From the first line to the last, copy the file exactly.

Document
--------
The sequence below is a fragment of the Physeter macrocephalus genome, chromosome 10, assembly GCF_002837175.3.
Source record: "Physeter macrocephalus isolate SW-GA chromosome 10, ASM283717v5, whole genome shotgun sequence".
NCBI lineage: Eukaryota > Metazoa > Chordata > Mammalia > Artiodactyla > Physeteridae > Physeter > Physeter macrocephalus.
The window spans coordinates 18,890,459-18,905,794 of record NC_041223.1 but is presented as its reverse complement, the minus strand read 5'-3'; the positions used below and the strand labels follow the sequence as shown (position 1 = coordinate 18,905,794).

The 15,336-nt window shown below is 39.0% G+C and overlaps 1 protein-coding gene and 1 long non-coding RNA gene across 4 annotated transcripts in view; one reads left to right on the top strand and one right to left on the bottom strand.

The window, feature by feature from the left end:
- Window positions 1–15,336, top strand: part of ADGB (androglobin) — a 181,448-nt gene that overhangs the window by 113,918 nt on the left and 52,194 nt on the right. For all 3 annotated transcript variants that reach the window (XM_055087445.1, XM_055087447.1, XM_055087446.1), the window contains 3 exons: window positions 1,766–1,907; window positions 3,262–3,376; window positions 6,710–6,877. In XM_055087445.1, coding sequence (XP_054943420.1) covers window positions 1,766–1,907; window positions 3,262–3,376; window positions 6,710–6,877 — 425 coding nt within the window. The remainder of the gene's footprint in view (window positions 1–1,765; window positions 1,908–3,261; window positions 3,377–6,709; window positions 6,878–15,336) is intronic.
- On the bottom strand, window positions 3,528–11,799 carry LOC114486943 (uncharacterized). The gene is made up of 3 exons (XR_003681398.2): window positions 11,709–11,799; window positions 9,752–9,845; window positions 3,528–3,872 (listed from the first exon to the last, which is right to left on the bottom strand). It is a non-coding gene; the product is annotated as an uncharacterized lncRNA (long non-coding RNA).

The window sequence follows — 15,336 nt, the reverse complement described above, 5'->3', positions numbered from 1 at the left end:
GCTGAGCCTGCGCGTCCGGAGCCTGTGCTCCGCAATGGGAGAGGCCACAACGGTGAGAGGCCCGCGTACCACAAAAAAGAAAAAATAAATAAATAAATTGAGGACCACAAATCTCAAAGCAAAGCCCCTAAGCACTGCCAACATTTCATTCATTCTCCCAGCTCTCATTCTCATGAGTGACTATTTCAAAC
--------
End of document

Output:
The sequence below is a fragment of the Physeter macrocephalus genome, chromosome 10, assembly GCF_002837175.3.
Source record: "Physeter macrocephalus isolate SW-GA chromosome 10, ASM283717v5, whole genome shotgun sequence".
NCBI lineage: Eukaryota > Metazoa > Chordata > Mammalia > Artiodactyla > Physeteridae > Physeter > Physeter macrocephalus.
The window spans coordinates 18,890,459-18,905,794 of record NC_041223.1 but is presented as its reverse complement, the minus strand read 5'-3'; the positions used below and the strand labels follow the sequence as shown (position 1 = coordinate 18,905,794).

The 15,336-nt window shown below is 39.0% G+C and overlaps 1 protein-coding gene and 1 long non-coding RNA gene across 4 annotated transcripts in view; one reads left to right on the top strand and one right to left on the bottom strand.

The window, feature by feature from the left end:
- Window positions 1–15,336, top strand: part of ADGB (androglobin) — a 181,448-nt gene that overhangs the window by 113,918 nt on the left and 52,194 nt on the right. For all 3 annotated transcript variants that reach the window (XM_055087445.1, XM_055087447.1, XM_055087446.1), the window contains 3 exons: window positions 1,766–1,907; window positions 3,262–3,376; window positions 6,710–6,877. In XM_055087445.1, coding sequence (XP_054943420.1) covers window positions 1,766–1,907; window positions 3,262–3,376; window positions 6,710–6,877 — 425 coding nt within the window. The remainder of the gene's footprint in view (window positions 1–1,765; window positions 1,908–3,261; window positions 3,377–6,709; window positions 6,878–15,336) is intronic.
- On the bottom strand, window positions 3,528–11,799 carry LOC114486943 (uncharacterized). The gene is made up of 3 exons (XR_003681398.2): window positions 11,709–11,799; window positions 9,752–9,845; window positions 3,528–3,872 (listed from the first exon to the last, which is right to left on the bottom strand). It is a non-coding gene; the product is annotated as an uncharacterized lncRNA (long non-coding RNA).

The window sequence follows — 15,336 nt, the reverse complement described above, 5'->3', positions numbered from 1 at the left end:
GCTGAGCCTGCGCGTCCGGAGCCTGTGCTCCGCAATGGGAGAGGCCACAACGGTGAGAGGCCCGCGTACCACAAAAAAGAAAAAATAAATAAATAAATTGAGGACCACAAATCTCAAAGCAAAGCCCCTAAGCACTGCCAACATTTCATTCATTCTCCCAGCTCTCATTCTCATGAGTGACTATTTCAAAC